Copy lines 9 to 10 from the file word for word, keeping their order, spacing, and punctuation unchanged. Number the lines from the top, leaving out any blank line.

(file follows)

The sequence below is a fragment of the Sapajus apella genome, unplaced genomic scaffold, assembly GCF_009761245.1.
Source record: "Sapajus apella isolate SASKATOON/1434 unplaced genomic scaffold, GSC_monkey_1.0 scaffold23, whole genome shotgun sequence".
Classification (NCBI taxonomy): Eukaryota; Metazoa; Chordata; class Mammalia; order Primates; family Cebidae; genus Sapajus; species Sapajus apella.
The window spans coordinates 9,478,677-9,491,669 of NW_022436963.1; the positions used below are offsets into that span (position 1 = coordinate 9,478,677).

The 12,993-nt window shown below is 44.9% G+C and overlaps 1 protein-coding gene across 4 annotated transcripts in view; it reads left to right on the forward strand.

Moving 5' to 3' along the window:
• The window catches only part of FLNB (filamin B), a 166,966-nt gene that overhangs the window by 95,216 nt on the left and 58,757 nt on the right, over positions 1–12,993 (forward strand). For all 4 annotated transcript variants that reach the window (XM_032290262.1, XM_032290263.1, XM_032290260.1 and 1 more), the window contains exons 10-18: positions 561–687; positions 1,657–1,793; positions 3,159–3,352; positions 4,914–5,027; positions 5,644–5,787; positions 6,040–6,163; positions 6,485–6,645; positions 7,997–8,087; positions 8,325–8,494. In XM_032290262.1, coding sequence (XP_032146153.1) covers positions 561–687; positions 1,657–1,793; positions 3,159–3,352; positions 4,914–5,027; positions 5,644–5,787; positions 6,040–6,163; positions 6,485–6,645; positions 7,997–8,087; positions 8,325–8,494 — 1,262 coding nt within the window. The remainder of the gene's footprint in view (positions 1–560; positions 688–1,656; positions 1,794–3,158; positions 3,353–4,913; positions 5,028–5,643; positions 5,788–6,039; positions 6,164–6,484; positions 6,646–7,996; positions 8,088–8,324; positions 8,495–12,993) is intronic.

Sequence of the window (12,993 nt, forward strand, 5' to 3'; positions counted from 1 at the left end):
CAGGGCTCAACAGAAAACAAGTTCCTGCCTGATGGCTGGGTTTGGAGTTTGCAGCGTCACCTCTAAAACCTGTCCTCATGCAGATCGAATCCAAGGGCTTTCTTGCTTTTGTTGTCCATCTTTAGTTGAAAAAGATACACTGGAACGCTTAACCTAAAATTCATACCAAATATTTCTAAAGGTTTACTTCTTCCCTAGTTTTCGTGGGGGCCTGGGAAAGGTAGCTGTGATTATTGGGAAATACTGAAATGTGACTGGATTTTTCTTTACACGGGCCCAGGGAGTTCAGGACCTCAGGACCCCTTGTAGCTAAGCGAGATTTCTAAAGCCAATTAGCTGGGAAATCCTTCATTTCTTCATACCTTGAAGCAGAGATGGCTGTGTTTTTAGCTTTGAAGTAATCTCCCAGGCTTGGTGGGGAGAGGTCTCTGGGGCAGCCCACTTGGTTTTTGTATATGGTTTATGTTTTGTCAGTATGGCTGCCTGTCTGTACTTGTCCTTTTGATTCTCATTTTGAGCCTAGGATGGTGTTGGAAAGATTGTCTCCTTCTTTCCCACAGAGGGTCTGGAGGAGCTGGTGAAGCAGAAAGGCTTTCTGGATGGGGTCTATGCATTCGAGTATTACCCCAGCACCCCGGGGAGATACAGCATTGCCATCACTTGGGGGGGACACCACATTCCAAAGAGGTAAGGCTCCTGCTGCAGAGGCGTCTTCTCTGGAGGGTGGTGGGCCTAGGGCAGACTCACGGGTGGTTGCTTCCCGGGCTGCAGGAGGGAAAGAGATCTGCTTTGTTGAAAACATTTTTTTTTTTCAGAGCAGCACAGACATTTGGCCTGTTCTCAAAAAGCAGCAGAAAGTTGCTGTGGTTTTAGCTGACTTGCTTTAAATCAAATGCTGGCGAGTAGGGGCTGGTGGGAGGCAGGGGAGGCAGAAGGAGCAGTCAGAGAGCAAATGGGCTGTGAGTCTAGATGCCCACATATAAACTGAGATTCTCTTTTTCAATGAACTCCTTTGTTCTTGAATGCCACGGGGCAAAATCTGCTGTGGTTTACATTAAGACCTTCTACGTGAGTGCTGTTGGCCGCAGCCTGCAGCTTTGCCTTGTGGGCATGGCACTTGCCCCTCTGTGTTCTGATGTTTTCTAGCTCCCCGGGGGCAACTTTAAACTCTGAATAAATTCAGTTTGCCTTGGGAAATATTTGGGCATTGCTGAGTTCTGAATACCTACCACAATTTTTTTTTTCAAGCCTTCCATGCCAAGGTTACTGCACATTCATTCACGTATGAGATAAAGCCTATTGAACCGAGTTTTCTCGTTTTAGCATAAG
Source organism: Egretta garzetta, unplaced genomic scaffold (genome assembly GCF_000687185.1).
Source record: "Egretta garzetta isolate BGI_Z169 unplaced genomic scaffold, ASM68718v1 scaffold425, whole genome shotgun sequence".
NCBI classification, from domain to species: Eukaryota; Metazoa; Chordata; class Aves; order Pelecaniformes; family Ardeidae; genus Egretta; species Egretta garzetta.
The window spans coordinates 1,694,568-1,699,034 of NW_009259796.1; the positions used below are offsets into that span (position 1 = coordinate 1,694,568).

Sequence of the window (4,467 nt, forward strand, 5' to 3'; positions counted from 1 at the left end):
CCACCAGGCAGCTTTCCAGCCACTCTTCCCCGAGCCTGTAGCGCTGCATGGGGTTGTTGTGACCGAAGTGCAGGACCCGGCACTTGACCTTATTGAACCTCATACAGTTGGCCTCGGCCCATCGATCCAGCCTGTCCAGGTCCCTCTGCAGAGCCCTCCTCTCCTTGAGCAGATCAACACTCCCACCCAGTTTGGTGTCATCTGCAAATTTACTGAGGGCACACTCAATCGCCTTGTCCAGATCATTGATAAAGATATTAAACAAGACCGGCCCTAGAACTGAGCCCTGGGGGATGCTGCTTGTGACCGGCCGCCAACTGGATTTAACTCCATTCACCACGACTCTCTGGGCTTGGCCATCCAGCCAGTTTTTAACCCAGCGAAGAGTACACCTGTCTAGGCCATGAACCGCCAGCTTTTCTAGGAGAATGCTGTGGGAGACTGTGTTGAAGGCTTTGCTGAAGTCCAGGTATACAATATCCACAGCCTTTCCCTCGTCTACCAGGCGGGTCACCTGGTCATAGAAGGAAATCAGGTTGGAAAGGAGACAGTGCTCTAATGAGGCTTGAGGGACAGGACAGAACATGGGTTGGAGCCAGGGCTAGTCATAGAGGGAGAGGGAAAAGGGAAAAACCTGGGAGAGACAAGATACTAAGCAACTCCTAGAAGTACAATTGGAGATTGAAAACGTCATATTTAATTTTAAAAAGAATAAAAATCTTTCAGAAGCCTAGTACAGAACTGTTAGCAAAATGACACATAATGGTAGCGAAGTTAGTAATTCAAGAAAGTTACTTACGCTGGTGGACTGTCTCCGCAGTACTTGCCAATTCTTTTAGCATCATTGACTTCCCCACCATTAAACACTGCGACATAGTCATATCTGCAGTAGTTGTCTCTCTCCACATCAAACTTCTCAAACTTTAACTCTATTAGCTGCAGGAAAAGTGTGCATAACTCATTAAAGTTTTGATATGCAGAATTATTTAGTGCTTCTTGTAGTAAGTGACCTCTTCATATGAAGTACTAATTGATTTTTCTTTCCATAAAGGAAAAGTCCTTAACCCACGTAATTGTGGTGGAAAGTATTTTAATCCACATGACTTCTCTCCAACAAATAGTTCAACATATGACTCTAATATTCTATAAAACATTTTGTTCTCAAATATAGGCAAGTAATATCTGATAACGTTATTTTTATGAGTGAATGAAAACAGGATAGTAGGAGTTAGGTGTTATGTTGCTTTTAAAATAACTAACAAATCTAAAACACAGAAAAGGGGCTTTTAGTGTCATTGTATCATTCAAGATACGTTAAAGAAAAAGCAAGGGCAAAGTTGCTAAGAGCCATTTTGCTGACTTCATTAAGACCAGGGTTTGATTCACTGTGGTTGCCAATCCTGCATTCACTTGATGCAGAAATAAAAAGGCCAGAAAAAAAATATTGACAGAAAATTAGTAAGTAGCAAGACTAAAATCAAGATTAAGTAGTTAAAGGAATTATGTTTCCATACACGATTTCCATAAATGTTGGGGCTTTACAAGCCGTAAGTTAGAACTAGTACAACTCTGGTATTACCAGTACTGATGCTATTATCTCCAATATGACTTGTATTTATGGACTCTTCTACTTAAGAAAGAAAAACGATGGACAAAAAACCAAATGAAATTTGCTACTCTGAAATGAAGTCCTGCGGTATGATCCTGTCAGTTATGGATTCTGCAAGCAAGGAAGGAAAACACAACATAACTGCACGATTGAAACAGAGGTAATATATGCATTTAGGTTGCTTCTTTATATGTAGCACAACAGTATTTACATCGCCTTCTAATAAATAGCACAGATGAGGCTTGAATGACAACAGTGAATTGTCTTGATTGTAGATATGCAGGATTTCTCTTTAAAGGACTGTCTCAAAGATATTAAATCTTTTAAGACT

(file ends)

CAGGGCTCAACAGAAAACAAGTTCCTGCCTGATGGCTGGGTTTGGAGTTTGCAGCGTCACCTCTAAAACCTGTCCTCATGCAGATCGAATCCAAGGGCTTTCTTGCTTTTGTTGTCCATCTTTAGTTGAAAAAGATACACTGGAACGCTTAACCTAAAATTCATACCAAATATTTCTAAAGGTTTACTTCTTCCCTAGTTTTCGTGGGGGCCTGGGAAAGGTAGCTGTGATTATTGGGAAATACTGAAATGTGACTGGATTTTTCTTTACACGGGCCCAGGGAGTTCAGGACCTCAGGACCCCTTGTAGCTAAGCGAGATTTCTAAAGCCAATTAGCTGGGAAATCCTTCATTTCTTCATACCTTGAAGCAGAGATGGCTGTGTTTTTAGCTTTGAAGTAATCTCCCAGGCTTGGTGGGGAGAGGTCTCTGGGGCAGCCCACTTGGTTTTTGTATATGGTTTATGTTTTGTCAGTATGGCTGCCTGTCTGTACTTGTCCTTTTGATTCTCATTTTGAGCCTAGGATGGTGTTGGAAAGATTGTCTCCTTCTTTCCCACAGAGGGTCTGGAGGAGCTGGTGAAGCAGAAAGGCTTTCTGGATGGGGTCTATGCATTCGAGTATTACCCCAGCACCCCGGGGAGATACAGCATTGCCATCACTTGGGGGGGACACCACATTCCAAAGAGGTAAGGCTCCTGCTGCAGAGGCGTCTTCTCTGGAGGGTGGTGGGCCTAGGGCAGACTCACGGGTGGTTGCTTCCCGGGCTGCAGGAGGGAAAGAGATCTGCTTTGTTGAAAACATTTTTTTTTTTCAGAGCAGCACAGACATTTGGCCTGTTCTCAAAAAGCAGCAGAAAGTTGCTGTGGTTTTAGCTGACTTGCTTTAAATCAAATGCTGGCGAGTAGGGGCTGGTGGGAGGCAGGGGAGGCAGAAGGAGCAGTCAGAGAGCAAATGGGCTGTGAGTCTAGATGCCCACATATAAACTGAGATTCTCTTTTTCAATGAACTCCTTTGTTCTTGAATGCCACGGGGCAAAATCTGCTGTGGTTTACATTAAGACCTTCTACGTGAGTGCTGTTGGCCGCAGCCTGCAGCTTTGCCTTGTGGGCATGGCACTTGCCCCTCTGTGTTCTGATGTTTTCTAGCTCCCCGGGGGCAACTTTAAACTCTGAATAAATTCAGTTTGCCTTGGGAAATATTTGGGCATTGCTGAGTTCTGAATACCTACCACAATTTTTTTTTTCAAGCCTTCCATGCCAAGGTTACTGCACATTCATTCACGTATGAGATAAAGCCTATTGAACCGAGTTTTCTCGTTTTAGCATAAG
Source organism: Egretta garzetta, unplaced genomic scaffold (genome assembly GCF_000687185.1).